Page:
A Hispanic lawmaker in North Carolina faced fierce backlash and mistrust that branded him a racist after proposing a bill that would slash tuition to just $500 a semester at five public universities that serve mostly blacks, American Indians and the poor.
North Carolina’s NAACP chapter called the proposed tuition cut a back-door attempt to drive black schools into bankruptcy.
On Wednesday, Republican Sen. Tom Apodaca said he is scaling back the bill and plans to drop three historically black colleges from it.
The move follows weeks of administrators, faculty members, students and others warning that the loss in tuition revenue could cripple the five institutions. Many said they didn't trust assurances from the conservative, GOP-controlled legislature that it would make up for the lost funding with up to $70 million a year.
Others warned that a rock-bottom tuition of $500 would look bad and cheapen a degree from the schools involved.
Apodaca, one of the powerful members of the Senate, said his goal was to make college more affordable and boost enrollment. He said he was surprised by the reaction to the bill.
"I've also been disappointed in being called a racist and bigot," he said.
He said he is dropping Winston-Salem State, Elizabeth City State and Fayetteville State from the bill. It will now apply only to the University of North Carolina at Pembroke, a historically Native American university, and Western Carolina University, which serves the poverty-stricken Appalachian region.
Undergraduate tuition would be reduced in the fall of 2018 to $500 a semester for in-state students and $2,500 for out-of-state students. Tuition at the five schools now runs between $1,400 and $1,900 a semester for residents and between $6,500 and $7,500 for non-residents.
Though the legislation would have put a college education within reach of more people, it ran into unexpected resistance.
"It hadn't been pleasant, and for the life of me I can't understand it," said Apodaca, who attended Western Carolina. "I would do nothing to cheapen the degree. And we're just trying to lower tuition costs and help some institutions. But anyway, if they feel that way, that's fine."
Supporters of North Carolina's historically black colleges have long complained that the institutions are shortchanged by the state. The Rev. William Barber, president of the NAACP's North Carolina chapter, went further in recent days, charging that the proposed tuition cut is "trickery" designed to "drain and bankrupt" the schools.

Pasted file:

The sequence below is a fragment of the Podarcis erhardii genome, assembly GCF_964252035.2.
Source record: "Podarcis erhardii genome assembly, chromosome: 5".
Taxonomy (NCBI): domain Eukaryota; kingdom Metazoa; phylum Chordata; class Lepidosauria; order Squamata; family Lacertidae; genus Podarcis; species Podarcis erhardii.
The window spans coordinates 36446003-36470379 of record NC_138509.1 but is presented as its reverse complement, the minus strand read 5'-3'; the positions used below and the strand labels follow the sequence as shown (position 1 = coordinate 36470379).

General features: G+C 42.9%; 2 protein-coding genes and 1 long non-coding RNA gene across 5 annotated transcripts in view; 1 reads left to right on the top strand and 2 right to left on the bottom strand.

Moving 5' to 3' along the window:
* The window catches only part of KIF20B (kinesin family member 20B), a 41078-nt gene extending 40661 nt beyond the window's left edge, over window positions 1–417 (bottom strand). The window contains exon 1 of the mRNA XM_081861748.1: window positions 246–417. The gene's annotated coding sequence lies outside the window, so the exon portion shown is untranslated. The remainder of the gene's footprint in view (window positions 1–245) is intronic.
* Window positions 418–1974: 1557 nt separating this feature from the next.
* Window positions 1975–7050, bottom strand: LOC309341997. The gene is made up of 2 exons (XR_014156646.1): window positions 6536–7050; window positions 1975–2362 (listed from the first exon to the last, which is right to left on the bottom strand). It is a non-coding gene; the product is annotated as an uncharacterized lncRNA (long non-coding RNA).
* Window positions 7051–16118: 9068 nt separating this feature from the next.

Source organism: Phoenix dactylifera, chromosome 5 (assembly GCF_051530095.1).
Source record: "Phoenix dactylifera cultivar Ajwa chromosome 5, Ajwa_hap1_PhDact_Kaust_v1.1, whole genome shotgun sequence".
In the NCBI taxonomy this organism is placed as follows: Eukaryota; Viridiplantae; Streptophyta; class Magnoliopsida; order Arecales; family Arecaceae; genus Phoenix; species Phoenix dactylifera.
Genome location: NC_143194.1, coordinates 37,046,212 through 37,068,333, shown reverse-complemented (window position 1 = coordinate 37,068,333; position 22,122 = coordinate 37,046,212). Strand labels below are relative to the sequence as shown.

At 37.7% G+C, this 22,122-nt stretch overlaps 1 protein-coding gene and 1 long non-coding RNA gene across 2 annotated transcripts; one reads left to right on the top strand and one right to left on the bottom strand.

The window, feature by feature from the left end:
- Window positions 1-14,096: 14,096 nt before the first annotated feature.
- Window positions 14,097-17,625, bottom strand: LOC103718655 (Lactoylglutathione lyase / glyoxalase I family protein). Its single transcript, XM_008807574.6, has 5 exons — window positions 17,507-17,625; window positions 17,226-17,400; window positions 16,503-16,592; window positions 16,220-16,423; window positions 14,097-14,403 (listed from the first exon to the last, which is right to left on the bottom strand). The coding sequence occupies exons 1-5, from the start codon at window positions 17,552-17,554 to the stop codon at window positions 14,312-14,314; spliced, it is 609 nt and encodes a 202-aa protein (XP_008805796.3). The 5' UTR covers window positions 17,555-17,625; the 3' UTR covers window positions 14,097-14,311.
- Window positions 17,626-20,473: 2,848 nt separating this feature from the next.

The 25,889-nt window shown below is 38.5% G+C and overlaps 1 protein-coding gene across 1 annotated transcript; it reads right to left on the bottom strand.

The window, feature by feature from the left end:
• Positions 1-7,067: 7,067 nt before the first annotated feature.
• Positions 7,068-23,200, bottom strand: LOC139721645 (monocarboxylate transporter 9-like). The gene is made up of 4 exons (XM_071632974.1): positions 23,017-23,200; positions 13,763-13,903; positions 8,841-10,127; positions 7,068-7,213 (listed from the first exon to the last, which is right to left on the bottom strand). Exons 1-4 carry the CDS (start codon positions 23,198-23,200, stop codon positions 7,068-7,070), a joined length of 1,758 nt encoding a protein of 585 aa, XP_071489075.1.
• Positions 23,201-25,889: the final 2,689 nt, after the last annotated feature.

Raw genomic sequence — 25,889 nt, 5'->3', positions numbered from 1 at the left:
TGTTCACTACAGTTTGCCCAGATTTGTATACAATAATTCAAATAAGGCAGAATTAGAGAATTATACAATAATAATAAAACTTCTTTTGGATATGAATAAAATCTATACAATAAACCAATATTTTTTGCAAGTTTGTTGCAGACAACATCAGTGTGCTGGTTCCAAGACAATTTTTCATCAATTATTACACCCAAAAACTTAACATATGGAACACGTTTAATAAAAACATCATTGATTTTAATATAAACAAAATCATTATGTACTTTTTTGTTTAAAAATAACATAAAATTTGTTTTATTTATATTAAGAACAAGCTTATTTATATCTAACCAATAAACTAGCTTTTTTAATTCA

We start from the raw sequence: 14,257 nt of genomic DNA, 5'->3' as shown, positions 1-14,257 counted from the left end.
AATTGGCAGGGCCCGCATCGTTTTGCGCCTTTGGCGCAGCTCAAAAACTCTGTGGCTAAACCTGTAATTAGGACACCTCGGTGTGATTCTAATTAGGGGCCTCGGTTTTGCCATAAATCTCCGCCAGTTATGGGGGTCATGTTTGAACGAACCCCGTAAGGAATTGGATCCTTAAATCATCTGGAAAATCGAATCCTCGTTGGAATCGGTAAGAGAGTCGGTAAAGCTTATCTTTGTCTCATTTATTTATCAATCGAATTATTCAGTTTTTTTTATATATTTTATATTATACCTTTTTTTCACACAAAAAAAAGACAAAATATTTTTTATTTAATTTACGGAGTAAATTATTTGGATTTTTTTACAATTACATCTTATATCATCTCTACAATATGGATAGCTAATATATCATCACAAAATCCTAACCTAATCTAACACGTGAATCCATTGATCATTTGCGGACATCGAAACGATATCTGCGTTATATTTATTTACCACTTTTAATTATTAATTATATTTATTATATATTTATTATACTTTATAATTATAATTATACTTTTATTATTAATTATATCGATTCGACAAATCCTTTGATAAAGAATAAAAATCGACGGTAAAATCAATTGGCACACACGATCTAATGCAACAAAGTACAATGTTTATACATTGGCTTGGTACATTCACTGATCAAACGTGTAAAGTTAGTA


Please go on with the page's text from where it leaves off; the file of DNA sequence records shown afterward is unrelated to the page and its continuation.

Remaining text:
Some worried also that cheap tuition would send the wrong message.
"After all, if someone offers to sell you a $500 car, wouldn't you question its value?" James Anderson, chancellor of Fayetteville State, said in a letter to North Carolina newspapers in March.
The five institutions, with a combined enrollment of nearly 30,000, are part of the 17-campus, 225,000-student UNC system, whose flagship is the University of North Carolina at Chapel Hill. The five schools are often the first step up the socio-economic ladder for many students, some of whom are the first in their families to go to college.
UNC Pembroke student Kassie Conway, a biology major who wants to go to medical school, said lower tuition could change her life, but she is not sure it's worth the risk. To pay for college, the 22-year-old senior works nights in a town about an hour's drive away, answering phones for the North Carolina Golf and Travel Association until 2:30 a.m. She has taken several semesters off to save for more classes.
"I definitely believe that if knocking down tuition is going to decrease the quality of education at UNCP, there's absolutely no reason to lower tuition," Conway said. "The faculty that we have are great. They push you. They do whatever they can to help you. They are such advocates, it would be a shame to lose them."
But other students welcomed the proposed cut.
Rob Tanner, a 21-year-old black student majoring in history at UNC Pembroke, said: "I don't mean to sound biased, but anything to help more African American young people get into college and educate themselves is always a great thing to do."
Based on reporting by the Associated Press.